If your office produces important documents that need extra protection, you might want to invest in a laminator. Laminating presentation slides or display notices gives these important documents a cleaner and more professional appeal while also protecting them against spills, tears and other damage while in use. However, it’s necessary to find the right laminator that will enhance production and allow for better protection of all your important documents.
Here are just a few things to look for:
- Laminator type − The four most used styles are hot, cold, rolled and pouch
- Capacity − The machine must be able to accommodate rolls or pouches thick enough for your project.
- Features − A laminator should have lots of safety features and other features that make it safe and easy to use.
Read on for further details on what you need to consider before purchasing a laminator.
Types of Laminators
Available types of laminators include hot/thermal and cold. Hot or thermal laminating machines are the most commonly used in an office setting, as they provide the highest durability and accuracy. They work by heating the adhesive backing of the laminate material, which melts and adheres to the document. You need to make sure you use the right thickness of laminate, as the heat can melt rolls that are too thin and ruin your document project. You can also avoid overheating by using a laminator that has adjustable temperature and auto shut-off features.
Cold lamination works using either a cold laminating machine or self-adhesive sheets or pouches. You can get laminating sheets or pouches at just about any office supply store. Each sheet has an adhesive backing, so you use one sheet on each side of the document, or you can place the document inside the pouch and press it closed. This is a handy and inexpensive option for light-duty lamination projects, but it can also result in air bubbles in the laminating sheets if the material isn’t smoothed out correctly.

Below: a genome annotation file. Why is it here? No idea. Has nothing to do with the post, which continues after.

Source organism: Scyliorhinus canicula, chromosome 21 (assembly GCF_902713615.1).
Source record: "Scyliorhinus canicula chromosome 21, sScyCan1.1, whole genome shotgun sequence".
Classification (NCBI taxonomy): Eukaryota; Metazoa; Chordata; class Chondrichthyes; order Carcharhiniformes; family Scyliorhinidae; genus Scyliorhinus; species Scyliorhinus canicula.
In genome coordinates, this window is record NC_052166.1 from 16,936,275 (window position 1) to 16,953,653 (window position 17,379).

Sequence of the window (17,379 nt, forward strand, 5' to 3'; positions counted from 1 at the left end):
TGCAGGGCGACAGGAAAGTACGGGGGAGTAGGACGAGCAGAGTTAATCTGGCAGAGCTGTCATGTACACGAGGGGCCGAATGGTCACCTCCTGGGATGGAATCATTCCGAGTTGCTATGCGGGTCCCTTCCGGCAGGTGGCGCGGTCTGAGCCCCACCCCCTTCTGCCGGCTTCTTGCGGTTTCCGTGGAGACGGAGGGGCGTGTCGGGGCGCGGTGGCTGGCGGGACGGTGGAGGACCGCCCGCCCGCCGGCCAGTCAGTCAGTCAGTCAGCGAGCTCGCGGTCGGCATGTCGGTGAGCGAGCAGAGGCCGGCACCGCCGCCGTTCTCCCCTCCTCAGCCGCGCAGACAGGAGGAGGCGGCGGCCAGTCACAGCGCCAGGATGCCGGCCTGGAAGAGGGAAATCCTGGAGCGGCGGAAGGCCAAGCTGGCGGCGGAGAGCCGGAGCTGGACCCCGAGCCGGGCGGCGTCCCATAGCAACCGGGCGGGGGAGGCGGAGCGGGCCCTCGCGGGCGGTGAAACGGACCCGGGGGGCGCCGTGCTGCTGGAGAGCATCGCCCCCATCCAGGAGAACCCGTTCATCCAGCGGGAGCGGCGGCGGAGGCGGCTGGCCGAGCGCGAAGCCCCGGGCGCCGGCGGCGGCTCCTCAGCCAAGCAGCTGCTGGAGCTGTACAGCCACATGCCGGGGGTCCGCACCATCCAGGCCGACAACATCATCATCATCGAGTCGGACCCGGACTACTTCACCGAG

Some laminating machines only use laminating rolls while others use pouches. Both rolls and pouches come in different gauges or thicknesses, usually from 3 mils to 10 mils. The type of document you need to laminate will determine the thickness of laminate you should use. The heavier the laminate, the more protection it will provide for your document:
- 3 mils − This is a light-duty thickness used for laminating things such as menus, posters and other documents. You can also use cold laminating sheets or pouches for these.
- 5 mils − If you’re laminating something that will be handled more often, 5mm provides added protection against damage.
- 7-10 mils − For documents that you handle frequently, the heavier thickness will provide the best protection against damage such as tearing, bending and folding. This is the thickness often used for ID and luggage tags.
It’s recommended that you purchase a laminator that has certain safety features to guard against accidents. Heat guard technology is a safety feature built into hot laminating machines to ensure the machine itself stays cool on the outside when it’s on. This feature prevents accidental burning if you happen to touch the machine while in use. An auto shutoff feature is also a must, helping to avoid overheating in case someone forgets to turn the machine off. Anti-jamming features can also be useful, with many laminators featuring a reverse function that allows you to rewind the rollers to remove or reposition the laminate. Some machines also have a jam release button. If the laminating material becomes stuck, the release button eases the roller tension so you can remove the laminate.